The heliothermic lake: a direct method of collecting and storing solar energy
Open-File Report 80-807
- Douglas W. Kirkland , J. Platt Bradbury , and Walter E. Dean
Heliothermic lakes contain a sun-heated layer of warm, saline water beneath a surface layer of cooler, less saline water. The two layers are separated by a chemocline, a stratum in which salinity increases progressively with depth. The chemocline, the position of which varies from lake to lake, functions as a heat trap. Most sunlight that penetrates this stratum is transformed into heat, which cannot escape by radiation because water is opaque to infrared light, and which cannot escape by convection because the specific gravity of the dense water below the chemocline is not significantly decreased by the increasing temperature. Heat can escape only by conduction through the chemocline, and water or brine is a very poor conductor. As a result, the temperature within and commonly below the chemocline rises. Under ideal conditions of a clear solution, high isolation, and a suitable salinity distribution, the temperature of the chemocline will increase to the boiling point. The lower part of the chemocline in a shallow (0.8-m) manmade heliothermic lake at Sedom, Israel, for example, reached a temperature of 96°C (205°F) in spite of a brine with poor light transmissibility.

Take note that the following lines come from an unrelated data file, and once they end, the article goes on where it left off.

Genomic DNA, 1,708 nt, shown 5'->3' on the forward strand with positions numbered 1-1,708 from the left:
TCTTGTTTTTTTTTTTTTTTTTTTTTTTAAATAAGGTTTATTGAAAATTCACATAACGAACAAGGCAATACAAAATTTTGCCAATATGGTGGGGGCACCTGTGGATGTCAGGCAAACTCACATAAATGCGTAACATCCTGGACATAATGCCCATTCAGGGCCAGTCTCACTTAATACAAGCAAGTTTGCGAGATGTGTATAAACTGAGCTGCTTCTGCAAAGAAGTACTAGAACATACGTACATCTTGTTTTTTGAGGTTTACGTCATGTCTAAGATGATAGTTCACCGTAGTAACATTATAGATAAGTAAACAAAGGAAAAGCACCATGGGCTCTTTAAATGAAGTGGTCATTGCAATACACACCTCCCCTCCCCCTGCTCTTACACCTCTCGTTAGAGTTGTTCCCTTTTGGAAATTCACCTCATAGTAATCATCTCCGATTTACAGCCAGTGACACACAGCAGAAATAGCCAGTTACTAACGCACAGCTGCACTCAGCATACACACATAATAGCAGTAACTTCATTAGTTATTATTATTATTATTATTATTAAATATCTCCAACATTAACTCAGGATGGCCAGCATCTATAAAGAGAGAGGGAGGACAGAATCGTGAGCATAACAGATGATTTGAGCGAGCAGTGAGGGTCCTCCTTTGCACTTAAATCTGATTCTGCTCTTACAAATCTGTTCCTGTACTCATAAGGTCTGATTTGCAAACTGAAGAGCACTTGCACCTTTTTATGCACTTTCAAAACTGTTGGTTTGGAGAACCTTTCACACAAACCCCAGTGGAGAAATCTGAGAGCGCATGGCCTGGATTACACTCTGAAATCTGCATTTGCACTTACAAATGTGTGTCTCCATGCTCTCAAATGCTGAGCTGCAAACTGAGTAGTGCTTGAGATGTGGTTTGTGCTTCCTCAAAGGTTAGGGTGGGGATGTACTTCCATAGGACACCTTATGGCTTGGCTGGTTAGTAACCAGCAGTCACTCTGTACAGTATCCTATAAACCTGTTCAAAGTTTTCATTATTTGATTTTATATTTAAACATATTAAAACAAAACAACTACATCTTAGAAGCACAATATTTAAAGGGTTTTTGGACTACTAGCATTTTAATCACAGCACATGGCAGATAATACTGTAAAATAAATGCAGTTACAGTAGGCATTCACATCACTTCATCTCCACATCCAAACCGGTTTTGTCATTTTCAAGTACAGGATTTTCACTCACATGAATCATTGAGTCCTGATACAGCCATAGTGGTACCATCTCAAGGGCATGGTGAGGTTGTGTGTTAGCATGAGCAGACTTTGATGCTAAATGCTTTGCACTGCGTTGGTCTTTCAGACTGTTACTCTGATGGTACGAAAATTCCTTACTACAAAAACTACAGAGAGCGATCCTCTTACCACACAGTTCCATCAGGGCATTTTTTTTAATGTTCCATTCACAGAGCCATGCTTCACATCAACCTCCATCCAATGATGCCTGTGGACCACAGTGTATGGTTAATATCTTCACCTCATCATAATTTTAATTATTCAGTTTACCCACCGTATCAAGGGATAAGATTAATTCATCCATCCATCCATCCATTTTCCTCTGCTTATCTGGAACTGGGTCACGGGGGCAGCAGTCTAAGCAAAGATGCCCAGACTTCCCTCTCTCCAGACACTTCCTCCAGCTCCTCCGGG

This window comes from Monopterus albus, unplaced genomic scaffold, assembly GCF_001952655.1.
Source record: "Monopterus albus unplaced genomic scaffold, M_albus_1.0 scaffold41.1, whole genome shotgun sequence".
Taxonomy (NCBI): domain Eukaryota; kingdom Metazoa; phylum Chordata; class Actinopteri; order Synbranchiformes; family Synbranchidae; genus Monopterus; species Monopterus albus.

About 30 natural heliothermic lakes have been reported. The best known, Lake Ursului, occurs in Transylvania, Romania (latitude, 46°35'N). During four consecutive summers, 1899 to 1902, this lake had temperatures of 60-70°C (140-158°F) at a depth of 1-2 m. Heliothermic conditions have persisted in this lake for at least 28 and probably for more than 77 years. The most unusual, Lake Vanda, Victoria Land, Antarctica (latitude, 77°35'S), has a temperature of 26°C near the base of the chemocline at a depth of 61 despite a mean atmospheric temperature of -20°C. Sunlight penetrates into the chemocline through 5 m of remarkably clear ice.
Maintenance of the chemocline is the chief problem preventing commercial use of manmade heliothermic lakes for the collection and storage of solar energy. The most effective means of preserving this stratum from destruction by diffusion and wind mixing may be the use of salts, such as sodium sulfate and sodium borate, whose solubilities are markedly influenced by temperature. The chemoclines of ponds constructed with such salts, in theory, would persist indefinitely and could be of great size.
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- The heliothermic lake: a direct method of collecting and storing solar energy
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- Open-File Report
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- U.S. Geological Survey
- vi, 126 p.